VOLUME 54 | NUMBER 4 | AUGUST 2019
Decomposing changes in the growth of U.S. prescription drug use and expenditures, 19992016
Objective: To analyze factors associated with changes in prescription drug use and expenditures in the United States from 1999 to 2016, a period of rapid growth, deceleration, and resumed aboveaverage growth.
Data Sources/Study Setting: The Medical Expenditure Panel Survey (MEPS), containing household and pharmacy information on over five million prescription drug fills.
Study Design: We use nonparametric decomposition to analyze drug use, average payment per fill, and per capita expenditure, tracking the contributions over time of socioeconomic characteristics, health status and treated conditions, insurance coverage, and market factors surrounding the patent cycle.
Data Collection/Extraction Methods: Medical Expenditure Panel Survey data were combined with information on drug approval dates and patent status.
Principal Findings: Per capita utilization increased by nearly half during 19992016, with changes in health status and treated conditions accounting for fourfifths of the increase. In contrast, per capita expenditures more than doubled, with individual characteristics only explaining onethird of the change. Other drivers of spending during this period include the changing pipeline of new drugs, drugs losing exclusivity, and changes in generic competition.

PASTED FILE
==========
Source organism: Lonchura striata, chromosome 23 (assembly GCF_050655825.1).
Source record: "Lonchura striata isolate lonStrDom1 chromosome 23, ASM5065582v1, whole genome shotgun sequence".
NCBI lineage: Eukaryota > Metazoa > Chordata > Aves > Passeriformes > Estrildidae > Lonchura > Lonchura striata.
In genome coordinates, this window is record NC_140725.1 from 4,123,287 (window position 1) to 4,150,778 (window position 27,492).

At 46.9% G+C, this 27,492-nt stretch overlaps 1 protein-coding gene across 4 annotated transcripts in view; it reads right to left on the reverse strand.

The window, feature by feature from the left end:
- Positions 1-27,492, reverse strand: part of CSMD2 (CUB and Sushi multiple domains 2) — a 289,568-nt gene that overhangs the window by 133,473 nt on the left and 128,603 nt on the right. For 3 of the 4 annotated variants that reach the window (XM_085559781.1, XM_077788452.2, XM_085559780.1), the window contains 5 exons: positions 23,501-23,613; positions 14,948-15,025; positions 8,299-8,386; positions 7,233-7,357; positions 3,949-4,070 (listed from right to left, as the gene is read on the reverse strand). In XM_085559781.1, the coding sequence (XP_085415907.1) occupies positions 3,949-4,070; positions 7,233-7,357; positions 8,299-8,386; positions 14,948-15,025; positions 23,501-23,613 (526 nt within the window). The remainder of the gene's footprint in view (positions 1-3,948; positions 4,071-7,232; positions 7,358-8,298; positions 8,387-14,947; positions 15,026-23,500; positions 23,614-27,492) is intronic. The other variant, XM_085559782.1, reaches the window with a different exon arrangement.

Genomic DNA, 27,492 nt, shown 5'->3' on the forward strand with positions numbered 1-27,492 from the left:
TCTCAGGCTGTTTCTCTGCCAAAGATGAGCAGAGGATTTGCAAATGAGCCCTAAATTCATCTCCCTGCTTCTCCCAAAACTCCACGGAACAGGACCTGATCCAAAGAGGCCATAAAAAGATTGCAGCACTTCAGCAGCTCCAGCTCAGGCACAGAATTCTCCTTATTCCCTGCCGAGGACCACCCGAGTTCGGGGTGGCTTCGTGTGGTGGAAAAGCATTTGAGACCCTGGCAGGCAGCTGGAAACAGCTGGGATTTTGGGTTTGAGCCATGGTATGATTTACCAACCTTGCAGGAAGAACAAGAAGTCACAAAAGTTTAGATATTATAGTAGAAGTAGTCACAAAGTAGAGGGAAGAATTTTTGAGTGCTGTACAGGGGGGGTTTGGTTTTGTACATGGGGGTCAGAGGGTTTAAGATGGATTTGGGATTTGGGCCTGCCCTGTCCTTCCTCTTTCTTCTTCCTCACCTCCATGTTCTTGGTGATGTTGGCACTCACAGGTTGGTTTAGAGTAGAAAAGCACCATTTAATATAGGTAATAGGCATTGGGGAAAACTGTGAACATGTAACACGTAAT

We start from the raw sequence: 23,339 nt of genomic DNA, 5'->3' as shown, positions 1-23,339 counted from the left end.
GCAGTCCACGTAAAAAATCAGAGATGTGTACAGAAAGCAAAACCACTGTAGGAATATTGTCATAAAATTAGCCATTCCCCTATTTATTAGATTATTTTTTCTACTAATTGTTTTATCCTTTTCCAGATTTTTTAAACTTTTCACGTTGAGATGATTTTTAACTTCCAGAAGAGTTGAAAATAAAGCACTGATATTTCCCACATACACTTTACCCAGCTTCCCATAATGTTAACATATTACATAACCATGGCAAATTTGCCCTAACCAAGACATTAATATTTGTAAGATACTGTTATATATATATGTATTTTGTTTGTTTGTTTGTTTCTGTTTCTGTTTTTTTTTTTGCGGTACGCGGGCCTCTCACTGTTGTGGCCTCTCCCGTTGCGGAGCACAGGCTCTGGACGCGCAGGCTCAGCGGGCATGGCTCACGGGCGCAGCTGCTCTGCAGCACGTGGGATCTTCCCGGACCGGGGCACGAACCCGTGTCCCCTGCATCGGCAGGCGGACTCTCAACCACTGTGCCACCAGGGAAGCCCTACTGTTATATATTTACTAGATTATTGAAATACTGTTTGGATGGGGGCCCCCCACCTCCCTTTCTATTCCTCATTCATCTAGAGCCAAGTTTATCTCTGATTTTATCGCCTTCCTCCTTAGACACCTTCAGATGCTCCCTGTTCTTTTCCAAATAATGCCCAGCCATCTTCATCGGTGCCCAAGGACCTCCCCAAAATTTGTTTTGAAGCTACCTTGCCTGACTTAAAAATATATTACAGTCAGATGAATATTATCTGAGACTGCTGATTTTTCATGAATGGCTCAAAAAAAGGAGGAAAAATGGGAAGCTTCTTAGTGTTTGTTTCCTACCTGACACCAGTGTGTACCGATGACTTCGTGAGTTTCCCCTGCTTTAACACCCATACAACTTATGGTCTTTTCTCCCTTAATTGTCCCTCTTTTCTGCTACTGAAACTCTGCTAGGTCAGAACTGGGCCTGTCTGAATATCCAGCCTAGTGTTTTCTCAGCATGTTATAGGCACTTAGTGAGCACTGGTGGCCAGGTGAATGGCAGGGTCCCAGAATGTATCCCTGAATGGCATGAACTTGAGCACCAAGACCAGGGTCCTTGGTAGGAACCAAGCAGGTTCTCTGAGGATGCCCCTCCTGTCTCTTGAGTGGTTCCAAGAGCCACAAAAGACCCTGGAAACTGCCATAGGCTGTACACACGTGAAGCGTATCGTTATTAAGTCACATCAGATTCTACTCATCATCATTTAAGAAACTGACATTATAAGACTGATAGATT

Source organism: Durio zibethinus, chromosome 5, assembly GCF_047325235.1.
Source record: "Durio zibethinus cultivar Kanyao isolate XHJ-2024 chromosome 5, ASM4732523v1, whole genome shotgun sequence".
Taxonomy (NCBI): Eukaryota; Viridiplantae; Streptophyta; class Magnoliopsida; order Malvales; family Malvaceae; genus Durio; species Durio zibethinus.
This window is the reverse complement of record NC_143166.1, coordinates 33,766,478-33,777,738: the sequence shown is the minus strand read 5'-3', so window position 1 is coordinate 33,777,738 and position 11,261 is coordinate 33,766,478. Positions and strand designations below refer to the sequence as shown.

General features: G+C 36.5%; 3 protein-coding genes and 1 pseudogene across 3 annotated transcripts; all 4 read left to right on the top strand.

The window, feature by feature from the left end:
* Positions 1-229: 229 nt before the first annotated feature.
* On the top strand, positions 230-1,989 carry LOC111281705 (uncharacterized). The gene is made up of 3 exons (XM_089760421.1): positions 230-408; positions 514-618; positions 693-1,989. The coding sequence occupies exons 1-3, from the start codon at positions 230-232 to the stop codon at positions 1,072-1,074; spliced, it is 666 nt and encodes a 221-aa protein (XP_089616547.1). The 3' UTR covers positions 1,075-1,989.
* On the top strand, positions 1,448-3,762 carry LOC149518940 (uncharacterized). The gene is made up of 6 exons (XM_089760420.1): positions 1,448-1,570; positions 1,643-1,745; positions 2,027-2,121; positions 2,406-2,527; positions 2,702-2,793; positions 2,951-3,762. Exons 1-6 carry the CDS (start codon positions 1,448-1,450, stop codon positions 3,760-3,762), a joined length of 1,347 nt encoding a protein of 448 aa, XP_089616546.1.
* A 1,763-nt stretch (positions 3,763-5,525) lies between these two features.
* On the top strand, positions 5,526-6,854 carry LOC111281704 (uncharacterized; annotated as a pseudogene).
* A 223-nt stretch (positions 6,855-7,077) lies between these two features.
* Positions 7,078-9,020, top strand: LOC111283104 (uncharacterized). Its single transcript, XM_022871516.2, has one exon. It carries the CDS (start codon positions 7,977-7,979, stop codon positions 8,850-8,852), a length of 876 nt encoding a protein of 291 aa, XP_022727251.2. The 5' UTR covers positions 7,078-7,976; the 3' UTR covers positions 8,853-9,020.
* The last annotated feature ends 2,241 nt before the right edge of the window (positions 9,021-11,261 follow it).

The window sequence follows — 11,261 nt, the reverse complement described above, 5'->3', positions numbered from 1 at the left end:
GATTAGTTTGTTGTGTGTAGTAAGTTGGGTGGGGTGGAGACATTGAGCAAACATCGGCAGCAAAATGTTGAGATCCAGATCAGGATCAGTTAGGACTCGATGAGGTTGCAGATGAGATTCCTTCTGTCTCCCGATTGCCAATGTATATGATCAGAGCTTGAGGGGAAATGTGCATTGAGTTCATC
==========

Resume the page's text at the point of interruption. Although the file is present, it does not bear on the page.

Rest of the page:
Conclusions: Longterm trends in treated conditions were the fundamental drivers of medication use, whereas factors involving the patent cycle accelerated and decelerated spending growth relative to trends in use.
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